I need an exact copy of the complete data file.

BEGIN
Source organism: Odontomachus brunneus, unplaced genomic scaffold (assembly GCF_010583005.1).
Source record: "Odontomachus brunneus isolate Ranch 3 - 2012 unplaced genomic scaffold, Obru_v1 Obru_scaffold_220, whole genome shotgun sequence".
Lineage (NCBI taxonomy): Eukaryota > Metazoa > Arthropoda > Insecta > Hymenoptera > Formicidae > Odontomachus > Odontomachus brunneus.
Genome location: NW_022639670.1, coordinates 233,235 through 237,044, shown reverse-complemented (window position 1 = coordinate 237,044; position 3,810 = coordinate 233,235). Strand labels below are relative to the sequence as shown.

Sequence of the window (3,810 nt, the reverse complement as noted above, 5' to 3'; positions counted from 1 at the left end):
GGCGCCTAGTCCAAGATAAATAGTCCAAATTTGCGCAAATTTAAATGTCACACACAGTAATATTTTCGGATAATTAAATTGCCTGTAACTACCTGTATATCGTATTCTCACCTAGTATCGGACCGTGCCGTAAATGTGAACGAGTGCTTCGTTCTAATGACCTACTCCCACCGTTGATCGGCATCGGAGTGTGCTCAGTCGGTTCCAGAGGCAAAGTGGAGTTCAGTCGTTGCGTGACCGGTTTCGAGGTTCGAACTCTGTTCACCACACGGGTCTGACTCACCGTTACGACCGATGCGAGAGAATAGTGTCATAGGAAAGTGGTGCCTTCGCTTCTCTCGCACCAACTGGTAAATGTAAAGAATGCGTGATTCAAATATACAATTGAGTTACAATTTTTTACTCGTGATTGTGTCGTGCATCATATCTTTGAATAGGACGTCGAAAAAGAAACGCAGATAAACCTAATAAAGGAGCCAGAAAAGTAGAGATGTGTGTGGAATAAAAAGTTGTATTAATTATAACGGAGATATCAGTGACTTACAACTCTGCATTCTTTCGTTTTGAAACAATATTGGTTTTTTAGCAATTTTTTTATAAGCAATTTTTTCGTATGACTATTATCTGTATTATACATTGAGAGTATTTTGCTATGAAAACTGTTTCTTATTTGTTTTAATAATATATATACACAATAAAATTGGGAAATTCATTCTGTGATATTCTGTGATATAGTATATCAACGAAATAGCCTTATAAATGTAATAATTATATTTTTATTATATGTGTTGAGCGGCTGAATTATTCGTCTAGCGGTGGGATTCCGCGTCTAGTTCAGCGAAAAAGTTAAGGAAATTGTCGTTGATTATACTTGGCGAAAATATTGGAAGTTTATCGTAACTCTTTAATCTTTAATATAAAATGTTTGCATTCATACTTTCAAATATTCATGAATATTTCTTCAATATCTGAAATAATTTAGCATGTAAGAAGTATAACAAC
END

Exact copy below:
Source organism: Odontomachus brunneus, unplaced genomic scaffold (assembly GCF_010583005.1).
Source record: "Odontomachus brunneus isolate Ranch 3 - 2012 unplaced genomic scaffold, Obru_v1 Obru_scaffold_220, whole genome shotgun sequence".
Lineage (NCBI taxonomy): Eukaryota > Metazoa > Arthropoda > Insecta > Hymenoptera > Formicidae > Odontomachus > Odontomachus brunneus.
Genome location: NW_022639670.1, coordinates 233,235 through 237,044, shown reverse-complemented (window position 1 = coordinate 237,044; position 3,810 = coordinate 233,235). Strand labels below are relative to the sequence as shown.

Sequence of the window (3,810 nt, the reverse complement as noted above, 5' to 3'; positions counted from 1 at the left end):
GGCGCCTAGTCCAAGATAAATAGTCCAAATTTGCGCAAATTTAAATGTCACACACAGTAATATTTTCGGATAATTAAATTGCCTGTAACTACCTGTATATCGTATTCTCACCTAGTATCGGACCGTGCCGTAAATGTGAACGAGTGCTTCGTTCTAATGACCTACTCCCACCGTTGATCGGCATCGGAGTGTGCTCAGTCGGTTCCAGAGGCAAAGTGGAGTTCAGTCGTTGCGTGACCGGTTTCGAGGTTCGAACTCTGTTCACCACACGGGTCTGACTCACCGTTACGACCGATGCGAGAGAATAGTGTCATAGGAAAGTGGTGCCTTCGCTTCTCTCGCACCAACTGGTAAATGTAAAGAATGCGTGATTCAAATATACAATTGAGTTACAATTTTTTACTCGTGATTGTGTCGTGCATCATATCTTTGAATAGGACGTCGAAAAAGAAACGCAGATAAACCTAATAAAGGAGCCAGAAAAGTAGAGATGTGTGTGGAATAAAAAGTTGTATTAATTATAACGGAGATATCAGTGACTTACAACTCTGCATTCTTTCGTTTTGAAACAATATTGGTTTTTTAGCAATTTTTTTATAAGCAATTTTTTCGTATGACTATTATCTGTATTATACATTGAGAGTATTTTGCTATGAAAACTGTTTCTTATTTGTTTTAATAATATATATACACAATAAAATTGGGAAATTCATTCTGTGATATTCTGTGATATAGTATATCAACGAAATAGCCTTATAAATGTAATAATTATATTTTTATTATATGTGTTGAGCGGCTGAATTATTCGTCTAGCGGTGGGATTCCGCGTCTAGTTCAGCGAAAAAGTTAAGGAAATTGTCGTTGATTATACTTGGCGAAAATATTGGAAGTTTATCGTAACTCTTTAATCTTTAATATAAAATGTTTGCATTCATACTTTCAAATATTCATGAATATTTCTTCAATATCTGAAATAATTTAGCATGTAAGAAGTATAACAAC